Recession Road: Leeming Bar
We've reached day three of our road trip, and thanks to all those who have been getting in touch and contributing to the Flickr group. Not to mention all the people who have taken time out to speak to us as we accost them without warning.
A reminder: the blog, for this week, is themed on the recession. It's not scientific, we're just using this route between London and Edinburgh to try to get a feel for how people are faring. Inspired by a similar trip done in the 80s by documentary photographer Paul Graham, Phil is also endeavouring to get plenty of interesting pics en route for your perusal.
Last night we stopped at Leeming Bar Services in North Yorkshire. It's one of a dwindling number of independently-owned service areas on the A1. Owner Carl Les - also a local Conservative councillor - inherited the family business in 1988 and is experiencing his second recession since taking over.
They started to notice a dip last year, but put it down to the appalling summer weather and high fuel prices.
"This year we started to see a downturn early on in the overnight accommodation. We weren't getting as many sales reps. We opened a lorry park last year, but we haven't been getting the numbers we expected. It might be that there are less sales and therefore fewer goods are being moved around on the roads," he says.
They had to make one redundancy last year, but other than that they have been saving money by holding back on filling vacant jobs. Usual summer staffing levels of 65 have dropped to about 50 this year.
Employees of the business - which includes a hotel/restaurant, café, shop, petrol station and truck stop - have also been giving the option of reducing their hours, and some have taken it up.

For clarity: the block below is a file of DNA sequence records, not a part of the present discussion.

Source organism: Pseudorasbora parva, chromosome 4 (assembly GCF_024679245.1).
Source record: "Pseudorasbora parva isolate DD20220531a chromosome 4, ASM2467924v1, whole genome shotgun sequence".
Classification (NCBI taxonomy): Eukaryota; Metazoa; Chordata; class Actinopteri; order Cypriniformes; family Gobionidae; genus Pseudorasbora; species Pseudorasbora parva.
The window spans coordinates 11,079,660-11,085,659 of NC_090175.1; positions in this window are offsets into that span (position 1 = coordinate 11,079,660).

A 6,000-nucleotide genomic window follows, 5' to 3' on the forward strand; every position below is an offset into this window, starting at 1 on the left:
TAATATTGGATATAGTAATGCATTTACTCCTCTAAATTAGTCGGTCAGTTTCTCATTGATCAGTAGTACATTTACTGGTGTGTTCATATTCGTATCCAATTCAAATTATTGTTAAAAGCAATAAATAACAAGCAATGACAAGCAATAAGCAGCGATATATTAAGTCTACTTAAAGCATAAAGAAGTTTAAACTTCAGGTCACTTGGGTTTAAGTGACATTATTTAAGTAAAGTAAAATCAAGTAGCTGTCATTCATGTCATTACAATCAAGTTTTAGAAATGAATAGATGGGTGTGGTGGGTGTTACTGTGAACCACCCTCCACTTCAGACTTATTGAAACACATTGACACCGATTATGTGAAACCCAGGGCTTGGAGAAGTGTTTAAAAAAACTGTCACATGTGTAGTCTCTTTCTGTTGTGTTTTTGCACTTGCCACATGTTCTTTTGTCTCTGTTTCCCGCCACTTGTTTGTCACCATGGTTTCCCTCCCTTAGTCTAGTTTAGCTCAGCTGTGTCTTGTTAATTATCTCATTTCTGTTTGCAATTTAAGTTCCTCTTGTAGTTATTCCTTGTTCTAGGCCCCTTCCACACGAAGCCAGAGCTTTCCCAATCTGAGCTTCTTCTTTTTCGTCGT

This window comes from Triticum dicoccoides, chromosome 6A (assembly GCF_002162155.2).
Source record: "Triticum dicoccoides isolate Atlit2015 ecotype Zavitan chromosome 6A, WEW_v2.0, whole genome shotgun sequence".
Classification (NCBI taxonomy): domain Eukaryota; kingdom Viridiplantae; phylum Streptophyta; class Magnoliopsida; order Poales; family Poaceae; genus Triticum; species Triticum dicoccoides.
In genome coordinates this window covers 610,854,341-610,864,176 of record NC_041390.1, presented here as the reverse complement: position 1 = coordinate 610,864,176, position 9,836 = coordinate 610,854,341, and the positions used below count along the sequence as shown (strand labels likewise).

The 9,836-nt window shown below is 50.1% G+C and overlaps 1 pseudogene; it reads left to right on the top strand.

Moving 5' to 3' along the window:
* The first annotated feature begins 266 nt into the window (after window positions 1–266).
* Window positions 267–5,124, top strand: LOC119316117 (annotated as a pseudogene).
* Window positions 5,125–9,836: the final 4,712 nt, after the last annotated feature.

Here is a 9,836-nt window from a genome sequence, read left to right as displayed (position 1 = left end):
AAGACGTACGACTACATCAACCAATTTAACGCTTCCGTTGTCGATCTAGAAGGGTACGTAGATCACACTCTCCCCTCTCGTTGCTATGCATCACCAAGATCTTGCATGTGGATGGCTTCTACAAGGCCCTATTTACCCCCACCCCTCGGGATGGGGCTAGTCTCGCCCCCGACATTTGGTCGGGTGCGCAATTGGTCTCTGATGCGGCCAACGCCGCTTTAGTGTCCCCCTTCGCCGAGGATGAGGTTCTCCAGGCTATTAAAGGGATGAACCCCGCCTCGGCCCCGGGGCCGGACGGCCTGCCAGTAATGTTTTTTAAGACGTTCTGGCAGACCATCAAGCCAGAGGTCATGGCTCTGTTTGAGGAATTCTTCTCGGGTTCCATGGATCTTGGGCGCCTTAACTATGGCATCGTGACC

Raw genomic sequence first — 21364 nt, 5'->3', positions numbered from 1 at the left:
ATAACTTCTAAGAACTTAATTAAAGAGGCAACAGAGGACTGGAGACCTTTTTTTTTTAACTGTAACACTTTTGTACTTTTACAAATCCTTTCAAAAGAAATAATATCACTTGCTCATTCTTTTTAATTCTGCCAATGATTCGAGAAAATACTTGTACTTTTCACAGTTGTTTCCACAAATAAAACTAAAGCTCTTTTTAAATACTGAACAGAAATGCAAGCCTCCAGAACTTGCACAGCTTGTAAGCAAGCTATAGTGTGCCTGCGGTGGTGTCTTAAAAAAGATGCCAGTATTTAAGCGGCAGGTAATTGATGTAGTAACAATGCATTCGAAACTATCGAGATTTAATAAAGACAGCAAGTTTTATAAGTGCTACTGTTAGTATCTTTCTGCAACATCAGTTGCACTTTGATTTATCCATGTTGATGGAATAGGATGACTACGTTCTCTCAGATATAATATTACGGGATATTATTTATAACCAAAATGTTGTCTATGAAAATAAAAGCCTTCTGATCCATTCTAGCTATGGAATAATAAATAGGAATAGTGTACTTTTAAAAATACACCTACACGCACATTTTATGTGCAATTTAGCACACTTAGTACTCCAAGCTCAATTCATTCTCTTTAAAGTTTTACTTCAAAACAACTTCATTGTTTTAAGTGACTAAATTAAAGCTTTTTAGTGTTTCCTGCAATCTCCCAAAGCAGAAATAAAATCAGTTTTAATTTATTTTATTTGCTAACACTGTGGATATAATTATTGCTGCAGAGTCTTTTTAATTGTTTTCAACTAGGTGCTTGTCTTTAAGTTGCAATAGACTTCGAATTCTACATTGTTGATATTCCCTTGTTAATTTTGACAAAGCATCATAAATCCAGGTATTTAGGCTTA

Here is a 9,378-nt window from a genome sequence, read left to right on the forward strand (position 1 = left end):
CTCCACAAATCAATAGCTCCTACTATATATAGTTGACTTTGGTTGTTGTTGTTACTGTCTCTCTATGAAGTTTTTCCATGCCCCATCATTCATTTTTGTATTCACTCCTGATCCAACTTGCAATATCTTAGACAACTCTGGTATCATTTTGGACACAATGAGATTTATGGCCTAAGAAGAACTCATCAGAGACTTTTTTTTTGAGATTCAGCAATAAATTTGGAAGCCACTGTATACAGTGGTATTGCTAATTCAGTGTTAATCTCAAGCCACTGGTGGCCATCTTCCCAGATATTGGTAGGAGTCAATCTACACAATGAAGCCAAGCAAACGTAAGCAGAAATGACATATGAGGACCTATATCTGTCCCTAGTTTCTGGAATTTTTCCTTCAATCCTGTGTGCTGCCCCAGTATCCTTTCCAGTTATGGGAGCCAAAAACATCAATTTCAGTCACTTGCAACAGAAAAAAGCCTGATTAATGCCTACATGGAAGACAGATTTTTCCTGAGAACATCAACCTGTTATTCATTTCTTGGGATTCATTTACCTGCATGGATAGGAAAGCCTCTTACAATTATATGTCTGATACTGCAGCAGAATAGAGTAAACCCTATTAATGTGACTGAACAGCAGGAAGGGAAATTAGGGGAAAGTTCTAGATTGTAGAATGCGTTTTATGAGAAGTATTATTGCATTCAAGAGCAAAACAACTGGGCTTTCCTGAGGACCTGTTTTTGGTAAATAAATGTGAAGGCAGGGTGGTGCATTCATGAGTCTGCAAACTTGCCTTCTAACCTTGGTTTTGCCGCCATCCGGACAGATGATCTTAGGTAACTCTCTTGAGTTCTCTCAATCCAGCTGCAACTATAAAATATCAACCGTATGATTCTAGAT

Other factors have been at play too, but overall Mr Les says takings are down about 20% compared with two years ago.
One major difference he has noticed since the downturn of the 1990s is that the banks are now less forthcoming about helping businesses survive or expand, and are "more interesting in maintaining their [own] balance sheets", he says.
It's not only Mr Les's second recession, but it's also the second time the family has faced major repercussions from big road-building projects on the A1. In the 1960s his parents had to abandon their local village café when a bypass was constructed, and moved to the location they have now at Leeming Bar.
Now the business is locked in a row with the Highways Agency, who are building a new motorway at the other side of the A1 and who want the services to move to a location five miles away. It's been a familiar tale for businesses on this route as the road changes and improves. Mr Les has already spent £100,000 on the planning application they have submitted to remain where they are, and the issue is scheduled to go to a public inquiry in May.
You can read an explanation of our Recession Road series here. Words: Paula Dear; Images: Phil Coomes.